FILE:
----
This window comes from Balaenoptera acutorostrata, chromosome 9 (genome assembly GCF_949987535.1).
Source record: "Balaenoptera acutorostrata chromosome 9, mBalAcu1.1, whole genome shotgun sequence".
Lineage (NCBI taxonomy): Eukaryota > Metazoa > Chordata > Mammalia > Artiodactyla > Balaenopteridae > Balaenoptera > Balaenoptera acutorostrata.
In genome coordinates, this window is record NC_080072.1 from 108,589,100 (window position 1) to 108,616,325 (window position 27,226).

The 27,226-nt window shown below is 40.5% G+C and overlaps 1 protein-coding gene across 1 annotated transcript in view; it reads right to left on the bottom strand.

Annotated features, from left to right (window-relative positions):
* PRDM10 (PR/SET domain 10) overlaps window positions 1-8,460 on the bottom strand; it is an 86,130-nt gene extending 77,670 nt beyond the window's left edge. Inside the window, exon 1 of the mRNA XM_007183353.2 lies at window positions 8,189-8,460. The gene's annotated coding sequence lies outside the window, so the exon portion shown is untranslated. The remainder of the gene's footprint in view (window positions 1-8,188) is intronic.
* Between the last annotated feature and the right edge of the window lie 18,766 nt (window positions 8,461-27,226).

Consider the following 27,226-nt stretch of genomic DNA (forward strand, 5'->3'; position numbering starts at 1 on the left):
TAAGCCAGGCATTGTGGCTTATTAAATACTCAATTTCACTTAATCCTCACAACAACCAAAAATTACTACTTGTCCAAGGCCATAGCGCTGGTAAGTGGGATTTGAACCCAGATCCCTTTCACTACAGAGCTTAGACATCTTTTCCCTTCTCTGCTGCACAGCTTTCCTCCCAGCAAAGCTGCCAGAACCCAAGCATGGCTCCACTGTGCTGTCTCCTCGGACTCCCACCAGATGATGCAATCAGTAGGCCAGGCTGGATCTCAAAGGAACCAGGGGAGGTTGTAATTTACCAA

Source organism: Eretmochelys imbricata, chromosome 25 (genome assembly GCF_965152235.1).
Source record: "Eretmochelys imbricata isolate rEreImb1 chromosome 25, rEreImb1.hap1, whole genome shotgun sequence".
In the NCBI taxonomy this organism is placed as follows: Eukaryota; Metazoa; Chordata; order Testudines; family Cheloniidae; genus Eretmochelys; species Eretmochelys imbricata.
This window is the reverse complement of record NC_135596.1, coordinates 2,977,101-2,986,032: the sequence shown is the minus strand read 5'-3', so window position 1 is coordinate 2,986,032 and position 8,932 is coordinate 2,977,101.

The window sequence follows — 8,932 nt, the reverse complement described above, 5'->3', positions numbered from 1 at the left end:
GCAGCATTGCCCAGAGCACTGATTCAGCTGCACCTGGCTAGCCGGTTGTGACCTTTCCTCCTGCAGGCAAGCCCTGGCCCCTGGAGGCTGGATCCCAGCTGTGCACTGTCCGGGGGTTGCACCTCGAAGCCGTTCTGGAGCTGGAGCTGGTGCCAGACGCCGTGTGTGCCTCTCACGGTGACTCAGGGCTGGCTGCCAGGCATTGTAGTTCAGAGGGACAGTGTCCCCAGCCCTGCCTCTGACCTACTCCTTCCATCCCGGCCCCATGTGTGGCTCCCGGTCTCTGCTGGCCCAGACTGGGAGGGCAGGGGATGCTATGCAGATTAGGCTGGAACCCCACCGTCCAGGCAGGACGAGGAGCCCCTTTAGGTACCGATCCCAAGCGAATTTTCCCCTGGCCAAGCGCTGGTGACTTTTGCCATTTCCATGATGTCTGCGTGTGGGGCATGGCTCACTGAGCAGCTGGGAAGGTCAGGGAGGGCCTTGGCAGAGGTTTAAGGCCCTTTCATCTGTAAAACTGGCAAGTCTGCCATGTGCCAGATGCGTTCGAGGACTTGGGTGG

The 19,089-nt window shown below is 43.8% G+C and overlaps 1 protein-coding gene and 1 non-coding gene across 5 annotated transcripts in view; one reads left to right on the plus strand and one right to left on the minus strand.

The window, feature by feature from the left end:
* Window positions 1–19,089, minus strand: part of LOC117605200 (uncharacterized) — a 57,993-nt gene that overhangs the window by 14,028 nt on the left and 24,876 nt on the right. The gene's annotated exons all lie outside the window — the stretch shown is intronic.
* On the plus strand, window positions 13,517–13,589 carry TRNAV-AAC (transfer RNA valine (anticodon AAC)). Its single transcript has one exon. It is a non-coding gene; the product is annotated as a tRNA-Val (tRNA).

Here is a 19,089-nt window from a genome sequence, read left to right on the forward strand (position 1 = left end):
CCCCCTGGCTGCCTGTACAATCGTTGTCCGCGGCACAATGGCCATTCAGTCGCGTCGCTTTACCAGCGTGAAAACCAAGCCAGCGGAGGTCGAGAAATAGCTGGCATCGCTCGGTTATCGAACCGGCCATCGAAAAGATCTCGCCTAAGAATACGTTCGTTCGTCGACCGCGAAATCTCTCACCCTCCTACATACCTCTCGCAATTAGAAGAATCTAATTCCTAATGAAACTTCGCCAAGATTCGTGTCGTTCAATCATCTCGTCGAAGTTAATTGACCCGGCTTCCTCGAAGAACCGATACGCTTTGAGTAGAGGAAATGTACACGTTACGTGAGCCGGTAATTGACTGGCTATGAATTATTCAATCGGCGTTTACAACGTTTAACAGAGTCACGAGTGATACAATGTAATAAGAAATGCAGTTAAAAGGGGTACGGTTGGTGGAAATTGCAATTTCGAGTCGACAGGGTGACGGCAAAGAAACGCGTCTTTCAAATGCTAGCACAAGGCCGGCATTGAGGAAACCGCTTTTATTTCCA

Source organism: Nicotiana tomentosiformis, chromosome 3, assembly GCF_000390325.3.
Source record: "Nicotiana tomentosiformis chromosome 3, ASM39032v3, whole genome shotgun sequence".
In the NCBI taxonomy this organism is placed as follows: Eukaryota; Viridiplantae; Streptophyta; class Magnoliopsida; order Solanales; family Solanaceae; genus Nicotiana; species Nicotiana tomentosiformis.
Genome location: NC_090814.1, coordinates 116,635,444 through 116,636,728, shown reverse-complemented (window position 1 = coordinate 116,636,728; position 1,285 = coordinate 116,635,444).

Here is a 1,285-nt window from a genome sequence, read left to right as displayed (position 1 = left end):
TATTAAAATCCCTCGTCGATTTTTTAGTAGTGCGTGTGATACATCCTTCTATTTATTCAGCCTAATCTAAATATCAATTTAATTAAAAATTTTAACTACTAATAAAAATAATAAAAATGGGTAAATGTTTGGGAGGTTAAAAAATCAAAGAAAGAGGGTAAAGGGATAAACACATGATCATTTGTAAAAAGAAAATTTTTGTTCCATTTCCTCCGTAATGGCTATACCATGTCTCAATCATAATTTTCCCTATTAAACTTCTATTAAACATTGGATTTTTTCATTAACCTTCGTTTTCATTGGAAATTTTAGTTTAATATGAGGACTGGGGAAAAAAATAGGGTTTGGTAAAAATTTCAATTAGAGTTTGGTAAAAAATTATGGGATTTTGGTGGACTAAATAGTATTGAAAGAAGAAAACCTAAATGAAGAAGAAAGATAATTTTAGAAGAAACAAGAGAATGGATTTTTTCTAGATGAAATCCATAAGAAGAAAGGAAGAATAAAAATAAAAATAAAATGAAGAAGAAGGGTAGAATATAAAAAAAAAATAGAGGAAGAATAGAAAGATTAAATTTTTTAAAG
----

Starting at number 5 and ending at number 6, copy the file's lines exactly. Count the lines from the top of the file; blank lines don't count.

The 27,226-nt window shown below is 40.5% G+C and overlaps 1 protein-coding gene across 1 annotated transcript in view; it reads right to left on the bottom strand.

Annotated features, from left to right (window-relative positions):